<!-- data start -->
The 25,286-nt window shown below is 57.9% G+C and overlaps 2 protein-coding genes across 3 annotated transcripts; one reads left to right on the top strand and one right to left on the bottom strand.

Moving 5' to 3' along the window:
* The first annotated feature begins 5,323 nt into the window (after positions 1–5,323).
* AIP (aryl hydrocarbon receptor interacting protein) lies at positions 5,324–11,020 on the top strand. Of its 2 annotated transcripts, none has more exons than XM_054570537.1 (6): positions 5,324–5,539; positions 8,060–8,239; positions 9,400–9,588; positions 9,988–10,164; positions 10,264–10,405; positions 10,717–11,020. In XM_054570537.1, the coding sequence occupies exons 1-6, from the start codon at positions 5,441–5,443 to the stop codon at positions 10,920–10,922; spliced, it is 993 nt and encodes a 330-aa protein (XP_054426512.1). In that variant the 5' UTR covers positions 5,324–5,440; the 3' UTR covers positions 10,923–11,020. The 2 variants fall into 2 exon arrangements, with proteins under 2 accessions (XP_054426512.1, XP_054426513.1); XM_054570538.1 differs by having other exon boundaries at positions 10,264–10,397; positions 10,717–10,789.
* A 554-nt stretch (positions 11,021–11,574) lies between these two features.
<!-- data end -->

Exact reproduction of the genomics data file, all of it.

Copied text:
The 25,286-nt window shown below is 57.9% G+C and overlaps 2 protein-coding genes across 3 annotated transcripts; one reads left to right on the top strand and one right to left on the bottom strand.

Moving 5' to 3' along the window:
* The first annotated feature begins 5,323 nt into the window (after positions 1–5,323).
* AIP (aryl hydrocarbon receptor interacting protein) lies at positions 5,324–11,020 on the top strand. Of its 2 annotated transcripts, none has more exons than XM_054570537.1 (6): positions 5,324–5,539; positions 8,060–8,239; positions 9,400–9,588; positions 9,988–10,164; positions 10,264–10,405; positions 10,717–11,020. In XM_054570537.1, the coding sequence occupies exons 1-6, from the start codon at positions 5,441–5,443 to the stop codon at positions 10,920–10,922; spliced, it is 993 nt and encodes a 330-aa protein (XP_054426512.1). In that variant the 5' UTR covers positions 5,324–5,440; the 3' UTR covers positions 10,923–11,020. The 2 variants fall into 2 exon arrangements, with proteins under 2 accessions (XP_054426512.1, XP_054426513.1); XM_054570538.1 differs by having other exon boundaries at positions 10,264–10,397; positions 10,717–10,789.
* A 554-nt stretch (positions 11,021–11,574) lies between these two features.